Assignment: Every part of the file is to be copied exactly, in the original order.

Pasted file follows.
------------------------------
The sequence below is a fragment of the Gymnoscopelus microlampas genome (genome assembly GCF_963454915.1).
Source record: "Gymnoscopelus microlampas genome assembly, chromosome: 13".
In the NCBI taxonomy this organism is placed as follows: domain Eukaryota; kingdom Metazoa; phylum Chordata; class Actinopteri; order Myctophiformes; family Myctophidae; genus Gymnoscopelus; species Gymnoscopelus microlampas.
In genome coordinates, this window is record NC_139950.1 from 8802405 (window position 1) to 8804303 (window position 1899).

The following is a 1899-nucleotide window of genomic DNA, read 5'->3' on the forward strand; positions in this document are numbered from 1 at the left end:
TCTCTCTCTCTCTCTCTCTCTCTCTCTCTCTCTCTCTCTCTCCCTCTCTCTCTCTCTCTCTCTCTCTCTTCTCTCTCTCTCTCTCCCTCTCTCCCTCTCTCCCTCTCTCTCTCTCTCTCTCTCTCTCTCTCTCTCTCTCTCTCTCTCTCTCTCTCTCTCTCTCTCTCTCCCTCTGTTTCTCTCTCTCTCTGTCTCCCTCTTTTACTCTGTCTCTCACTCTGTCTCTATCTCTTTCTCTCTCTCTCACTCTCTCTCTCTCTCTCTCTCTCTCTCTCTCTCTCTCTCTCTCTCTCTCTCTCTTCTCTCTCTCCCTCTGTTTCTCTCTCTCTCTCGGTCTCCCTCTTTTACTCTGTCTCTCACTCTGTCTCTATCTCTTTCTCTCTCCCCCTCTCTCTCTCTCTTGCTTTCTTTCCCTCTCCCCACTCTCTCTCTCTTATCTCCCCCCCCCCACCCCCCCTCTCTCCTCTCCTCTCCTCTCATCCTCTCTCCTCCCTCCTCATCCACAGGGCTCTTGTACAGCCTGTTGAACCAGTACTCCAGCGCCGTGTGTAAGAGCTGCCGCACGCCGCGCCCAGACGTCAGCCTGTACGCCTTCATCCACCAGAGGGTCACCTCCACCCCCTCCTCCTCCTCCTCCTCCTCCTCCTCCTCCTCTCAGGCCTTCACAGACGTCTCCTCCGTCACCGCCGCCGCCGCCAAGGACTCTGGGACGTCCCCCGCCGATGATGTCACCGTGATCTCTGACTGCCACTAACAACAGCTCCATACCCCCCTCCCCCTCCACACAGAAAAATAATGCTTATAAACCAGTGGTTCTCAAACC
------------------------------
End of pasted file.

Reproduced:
The sequence below is a fragment of the Gymnoscopelus microlampas genome (genome assembly GCF_963454915.1).
Source record: "Gymnoscopelus microlampas genome assembly, chromosome: 13".
In the NCBI taxonomy this organism is placed as follows: domain Eukaryota; kingdom Metazoa; phylum Chordata; class Actinopteri; order Myctophiformes; family Myctophidae; genus Gymnoscopelus; species Gymnoscopelus microlampas.
In genome coordinates, this window is record NC_139950.1 from 8802405 (window position 1) to 8804303 (window position 1899).

The following is a 1899-nucleotide window of genomic DNA, read 5'->3' on the forward strand; positions in this document are numbered from 1 at the left end:
TCTCTCTCTCTCTCTCTCTCTCTCTCTCTCTCTCTCTCTCTCCCTCTCTCTCTCTCTCTCTCTCTCTCTTCTCTCTCTCTCTCTCCCTCTCTCCCTCTCTCCCTCTCTCTCTCTCTCTCTCTCTCTCTCTCTCTCTCTCTCTCTCTCTCTCTCTCTCTCTCTCTCTCTCCCTCTGTTTCTCTCTCTCTCTGTCTCCCTCTTTTACTCTGTCTCTCACTCTGTCTCTATCTCTTTCTCTCTCTCTCACTCTCTCTCTCTCTCTCTCTCTCTCTCTCTCTCTCTCTCTCTCTCTCTCTCTCTTCTCTCTCTCCCTCTGTTTCTCTCTCTCTCTCGGTCTCCCTCTTTTACTCTGTCTCTCACTCTGTCTCTATCTCTTTCTCTCTCCCCCTCTCTCTCTCTCTTGCTTTCTTTCCCTCTCCCCACTCTCTCTCTCTTATCTCCCCCCCCCCACCCCCCCTCTCTCCTCTCCTCTCCTCTCATCCTCTCTCCTCCCTCCTCATCCACAGGGCTCTTGTACAGCCTGTTGAACCAGTACTCCAGCGCCGTGTGTAAGAGCTGCCGCACGCCGCGCCCAGACGTCAGCCTGTACGCCTTCATCCACCAGAGGGTCACCTCCACCCCCTCCTCCTCCTCCTCCTCCTCCTCCTCCTCCTCTCAGGCCTTCACAGACGTCTCCTCCGTCACCGCCGCCGCCGCCAAGGACTCTGGGACGTCCCCCGCCGATGATGTCACCGTGATCTCTGACTGCCACTAACAACAGCTCCATACCCCCCTCCCCCTCCACACAGAAAAATAATGCTTATAAACCAGTGGTTCTCAAACC